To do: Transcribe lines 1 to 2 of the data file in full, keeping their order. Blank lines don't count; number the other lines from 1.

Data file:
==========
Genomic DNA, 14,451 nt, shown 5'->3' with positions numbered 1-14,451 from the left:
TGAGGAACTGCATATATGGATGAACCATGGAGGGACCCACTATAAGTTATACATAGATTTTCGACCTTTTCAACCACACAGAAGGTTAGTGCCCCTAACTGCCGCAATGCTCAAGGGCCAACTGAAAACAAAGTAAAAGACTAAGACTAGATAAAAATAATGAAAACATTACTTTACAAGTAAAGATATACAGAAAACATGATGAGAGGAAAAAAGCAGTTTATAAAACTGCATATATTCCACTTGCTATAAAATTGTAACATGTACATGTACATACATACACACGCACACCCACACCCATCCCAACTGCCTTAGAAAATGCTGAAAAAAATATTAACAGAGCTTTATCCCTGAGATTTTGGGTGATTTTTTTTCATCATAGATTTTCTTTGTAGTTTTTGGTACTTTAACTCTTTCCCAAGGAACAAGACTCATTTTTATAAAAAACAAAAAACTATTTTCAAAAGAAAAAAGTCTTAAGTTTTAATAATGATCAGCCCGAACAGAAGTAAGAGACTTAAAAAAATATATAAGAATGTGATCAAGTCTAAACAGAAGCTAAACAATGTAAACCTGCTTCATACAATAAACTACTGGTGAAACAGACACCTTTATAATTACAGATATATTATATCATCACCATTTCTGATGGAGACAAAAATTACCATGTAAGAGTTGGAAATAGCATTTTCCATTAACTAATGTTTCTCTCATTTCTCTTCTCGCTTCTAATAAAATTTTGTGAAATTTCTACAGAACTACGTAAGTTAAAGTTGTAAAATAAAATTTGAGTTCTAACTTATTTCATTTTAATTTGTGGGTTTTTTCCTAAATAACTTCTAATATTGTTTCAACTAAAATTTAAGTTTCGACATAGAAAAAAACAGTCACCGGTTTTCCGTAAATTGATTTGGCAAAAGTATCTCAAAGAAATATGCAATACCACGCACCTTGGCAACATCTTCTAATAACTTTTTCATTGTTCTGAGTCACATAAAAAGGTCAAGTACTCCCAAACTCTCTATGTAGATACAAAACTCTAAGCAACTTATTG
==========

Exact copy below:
Genomic DNA, 14,451 nt, shown 5'->3' with positions numbered 1-14,451 from the left:
TGAGGAACTGCATATATGGATGAACCATGGAGGGACCCACTATAAGTTATACATAGATTTTCGACCTTTTCAACCACACAGAAGGTTAGTGCCCCTAACTGCCGCAATGCTCAAGGGCCAACTGAAAACAAAGTAAAAGACTAAGACTAGATAAAAATAATGAAAACATTACTTTACAAGTAAAGATATACAGAAAACATGATGAGAGGAAAAAAGCAGTTTATAAAACTGCATATATTCCACTTGCTATAAAATTGTAACATGTACATGTACATACATACACACGCACACCCACACCCATCCCAACTGCCTTAGAAAATGCTGAAAAAAATATTAACAGAGCTTTATCCCTGAGATTTTGGGTGATTTTTTTTCATCATAGATTTTCTTTGTAGTTTTTGGTACTTTAACTCTTTCCCAAGGAACAAGACTCATTTTTATAAAAAACAAAAAACTATTTTCAAAAGAAAAAAGTCTTAAGTTTTAATAATGATCAGCCCGAACAGAAGTAAGAGACTTAAAAAAATATATAAGAATGTGATCAAGTCTAAACAGAAGCTAAACAATGTAAACCTGCTTCATACAATAAACTACTGGTGAAACAGACACCTTTATAATTACAGATATATTATATCATCACCATTTCTGATGGAGACAAAAATTACCATGTAAGAGTTGGAAATAGCATTTTCCATTAACTAATGTTTCTCTCATTTCTCTTCTCGCTTCTAATAAAATTTTGTGAAATTTCTACAGAACTACGTAAGTTAAAGTTGTAAAATAAAATTTGAGTTCTAACTTATTTCATTTTAATTTGTGGGTTTTTTCCTAAATAACTTCTAATATTGTTTCAACTAAAATTTAAGTTTCGACATAGAAAAAAACAGTCACCGGTTTTCCGTAAATTGATTTGGCAAAAGTATCTCAAAGAAATATGCAATACCACGCACCTTGGCAACATCTTCTAATAACTTTTTCATTGTTCTGAGTCACATAAAAAGGTCAAGTACTCCCAAACTCTCTATGTAGATACAAAACTCTAAGCAACTTATTG